CodeClan chief urges adaptable digital learning as coding academy celebrates fourth year

CodeClan instructors at the digital academys Edinburgh campus. Picture: Stewart Attwood
CodeClan instructors at the digital academys Edinburgh campus. Picture: Stewart Attwood
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Digital academy CodeClan is celebrating its fourth anniversary as it aims to bridge Scotland’s technology skills gap.

More than 800 people have graduated from the coding school’s software development and data analytics programmes, the majority of whom have been placed in technical roles with more than 250 employer partners.

Melinda Matthews Clarkson, chief executive of CodeClan, is encouraging Scottish companies and workers to be flexible when it comes to learning tech skills. Picture: Stewart Attwood

Melinda Matthews Clarkson, chief executive of CodeClan, is encouraging Scottish companies and workers to be flexible when it comes to learning tech skills. Picture: Stewart Attwood

CodeClan, which was launched with backing from the Scottish Government in 2015, partners with a range of organisations from large corporates and major financial institutions to government departments, start-ups and charities.

These include the likes of STV, Tesco Bank, iZettle and RBS-owned FreeAgent.

The not-for-profit academy now has campuses in Edinburgh, Glasgow and Inverness, with the latter launched earlier this year.

It also created a “full-stack” web development course specifically for its Highlands academy and tailored to businesses in the region.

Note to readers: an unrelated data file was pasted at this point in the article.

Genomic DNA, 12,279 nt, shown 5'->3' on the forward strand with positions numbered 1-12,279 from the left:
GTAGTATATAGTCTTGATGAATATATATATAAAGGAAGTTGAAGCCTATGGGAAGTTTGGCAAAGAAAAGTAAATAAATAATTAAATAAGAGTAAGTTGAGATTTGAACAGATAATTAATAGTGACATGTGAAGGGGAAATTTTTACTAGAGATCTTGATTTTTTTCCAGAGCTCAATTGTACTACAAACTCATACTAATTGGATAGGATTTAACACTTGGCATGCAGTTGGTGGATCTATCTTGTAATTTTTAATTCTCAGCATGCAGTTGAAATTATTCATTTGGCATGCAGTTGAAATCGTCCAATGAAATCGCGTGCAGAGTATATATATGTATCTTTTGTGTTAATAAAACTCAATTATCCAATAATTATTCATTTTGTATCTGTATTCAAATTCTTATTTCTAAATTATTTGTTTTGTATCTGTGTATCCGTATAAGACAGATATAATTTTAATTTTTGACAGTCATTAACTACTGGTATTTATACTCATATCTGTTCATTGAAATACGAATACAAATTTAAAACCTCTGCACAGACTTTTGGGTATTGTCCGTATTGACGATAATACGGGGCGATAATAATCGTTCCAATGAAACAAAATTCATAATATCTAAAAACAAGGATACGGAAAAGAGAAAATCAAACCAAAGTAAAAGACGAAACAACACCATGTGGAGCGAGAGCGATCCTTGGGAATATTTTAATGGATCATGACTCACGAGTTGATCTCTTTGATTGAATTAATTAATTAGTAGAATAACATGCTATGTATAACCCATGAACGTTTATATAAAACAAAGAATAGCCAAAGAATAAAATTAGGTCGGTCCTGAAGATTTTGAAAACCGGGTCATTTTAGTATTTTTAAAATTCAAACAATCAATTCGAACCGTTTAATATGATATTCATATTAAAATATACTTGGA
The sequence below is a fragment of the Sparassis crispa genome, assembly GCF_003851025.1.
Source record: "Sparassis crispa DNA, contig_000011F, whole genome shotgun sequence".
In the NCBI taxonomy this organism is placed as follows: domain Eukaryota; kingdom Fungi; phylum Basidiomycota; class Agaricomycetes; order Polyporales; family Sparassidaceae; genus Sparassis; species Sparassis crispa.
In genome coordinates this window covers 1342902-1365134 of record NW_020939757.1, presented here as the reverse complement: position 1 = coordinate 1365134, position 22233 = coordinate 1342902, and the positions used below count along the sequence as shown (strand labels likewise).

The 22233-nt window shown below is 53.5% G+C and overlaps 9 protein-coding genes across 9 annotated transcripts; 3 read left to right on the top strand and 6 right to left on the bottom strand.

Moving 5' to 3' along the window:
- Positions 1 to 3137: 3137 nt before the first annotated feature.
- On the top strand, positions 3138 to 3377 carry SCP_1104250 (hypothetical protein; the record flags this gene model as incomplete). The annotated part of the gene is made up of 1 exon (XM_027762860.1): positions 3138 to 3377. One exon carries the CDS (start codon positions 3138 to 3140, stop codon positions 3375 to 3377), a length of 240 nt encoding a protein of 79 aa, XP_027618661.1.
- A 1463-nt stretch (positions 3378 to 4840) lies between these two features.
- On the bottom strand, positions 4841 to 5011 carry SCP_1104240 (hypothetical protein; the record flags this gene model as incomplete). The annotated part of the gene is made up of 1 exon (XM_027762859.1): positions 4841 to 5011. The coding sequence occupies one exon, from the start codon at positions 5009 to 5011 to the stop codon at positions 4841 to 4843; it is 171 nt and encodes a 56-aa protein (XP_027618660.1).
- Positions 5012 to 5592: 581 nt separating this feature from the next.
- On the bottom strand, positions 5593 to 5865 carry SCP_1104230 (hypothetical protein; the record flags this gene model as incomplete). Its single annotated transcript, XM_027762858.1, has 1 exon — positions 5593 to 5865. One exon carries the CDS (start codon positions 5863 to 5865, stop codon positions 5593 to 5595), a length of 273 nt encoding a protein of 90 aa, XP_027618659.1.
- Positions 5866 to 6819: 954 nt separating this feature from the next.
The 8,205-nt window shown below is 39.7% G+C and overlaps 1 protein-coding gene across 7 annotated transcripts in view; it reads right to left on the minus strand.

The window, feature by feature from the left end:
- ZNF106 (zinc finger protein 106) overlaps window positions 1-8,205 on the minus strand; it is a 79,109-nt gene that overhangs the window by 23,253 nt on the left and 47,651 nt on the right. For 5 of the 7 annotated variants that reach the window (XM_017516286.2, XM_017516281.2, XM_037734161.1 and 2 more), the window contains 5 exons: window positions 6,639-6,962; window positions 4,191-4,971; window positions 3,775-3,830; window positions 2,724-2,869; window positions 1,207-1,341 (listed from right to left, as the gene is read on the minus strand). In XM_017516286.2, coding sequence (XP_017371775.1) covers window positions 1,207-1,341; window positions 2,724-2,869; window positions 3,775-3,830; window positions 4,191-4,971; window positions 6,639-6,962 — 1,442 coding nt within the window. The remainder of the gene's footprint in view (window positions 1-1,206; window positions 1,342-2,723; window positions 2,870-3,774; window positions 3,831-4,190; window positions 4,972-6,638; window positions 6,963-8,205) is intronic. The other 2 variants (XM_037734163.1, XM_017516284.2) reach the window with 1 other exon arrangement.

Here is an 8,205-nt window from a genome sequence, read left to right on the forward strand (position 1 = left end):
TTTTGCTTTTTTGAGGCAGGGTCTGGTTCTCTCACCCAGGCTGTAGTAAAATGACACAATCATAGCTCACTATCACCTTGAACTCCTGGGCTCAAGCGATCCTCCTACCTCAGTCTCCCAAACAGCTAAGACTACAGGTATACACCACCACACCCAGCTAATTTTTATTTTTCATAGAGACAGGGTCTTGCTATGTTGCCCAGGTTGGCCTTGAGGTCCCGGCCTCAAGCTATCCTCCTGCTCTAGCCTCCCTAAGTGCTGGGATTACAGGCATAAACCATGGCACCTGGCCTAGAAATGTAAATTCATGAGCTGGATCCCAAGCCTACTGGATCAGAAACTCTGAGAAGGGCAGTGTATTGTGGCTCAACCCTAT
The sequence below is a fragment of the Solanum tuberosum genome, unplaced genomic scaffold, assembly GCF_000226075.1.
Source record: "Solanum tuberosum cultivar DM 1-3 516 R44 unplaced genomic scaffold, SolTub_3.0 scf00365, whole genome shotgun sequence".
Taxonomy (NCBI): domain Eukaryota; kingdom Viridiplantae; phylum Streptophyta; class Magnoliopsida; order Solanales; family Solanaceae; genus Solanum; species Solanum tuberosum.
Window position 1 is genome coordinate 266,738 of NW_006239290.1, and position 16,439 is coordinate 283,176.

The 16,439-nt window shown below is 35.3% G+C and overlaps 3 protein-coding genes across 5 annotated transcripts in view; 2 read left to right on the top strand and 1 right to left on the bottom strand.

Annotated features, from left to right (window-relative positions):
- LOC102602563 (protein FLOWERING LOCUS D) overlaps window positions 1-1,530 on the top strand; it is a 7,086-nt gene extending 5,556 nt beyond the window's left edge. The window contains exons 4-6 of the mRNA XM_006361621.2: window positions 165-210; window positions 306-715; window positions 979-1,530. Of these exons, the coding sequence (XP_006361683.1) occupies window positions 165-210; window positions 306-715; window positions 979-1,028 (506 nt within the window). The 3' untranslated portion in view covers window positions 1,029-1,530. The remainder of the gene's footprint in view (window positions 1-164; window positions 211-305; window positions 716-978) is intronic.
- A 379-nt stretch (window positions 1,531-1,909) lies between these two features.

The anniversary celebrations come as CodeClan chief Melinda Matthews Clarkson, a former vice president at IBM, highlights the need for Scotland’s business and workforce to adapt to upcoming digital challenges.

READ MORE: CodeClan’s role in shaping the digital landscape - Melinda Matthews Clarkson
She said: “How successfully we advance digital skills will be key to how Scotland competes and prospers in the 21st century.

“Our links to Scottish industry through our employer network – commercial and public sector organisations who hire our talented graduates – are crucial not only to our own success but, more importantly, to the future success of Scotland’s economy.

“Commentators agree that we don’t know what more than 50 per cent of our jobs will look like in the future, such is the pace of technological change. This means we need to be ready to adapt to tech trends in areas like data science and machine learning.”

'Future-proof' Scotland's workforce

CodeClan courses include a professional software development (PSD) programme, which trains people from all backgrounds in software development over a four-month spell, and a recently launched data analytics course which offers immersive training to assist transition to data-focused careers.

The PSD course won Best Training Programme at the Digital Technology Awards in 2017 and 2018.

CodeClan has also expanded its offering to feature a growing range of short and bespoke courses, which enable companies to “future-proof” their workforce with in-demand digital skills.

Operating highlights from the current year include forming a strategic partnership with tech recruitment specialist Eden Scott, which has offices in Edinburgh, Glasgow and Aberdeen, to support a career pipeline for CodeClan graduates after 18 months in a job.

The academy has also grown its Client Xperience programme, giving students the opportunity to work on projects with real third-sector clients and deliver a benefit to charities, students and instructors.

Matthews Clarkson added: “Soft skills are also essential, regardless of how technical a role. The pace of change in organisations today demands skills and attributes like communication, ability to learn, flexibility and a growth mindset.

“We put considerable effort into instilling these in our students from day one."

Digital minister Kate Forbes said: “As Scotland’s digital economy has grown, so too has the demand for digital skills. CodeClan has helped people reskill, retrain and future-proof their careers and its success is a great achievement.”

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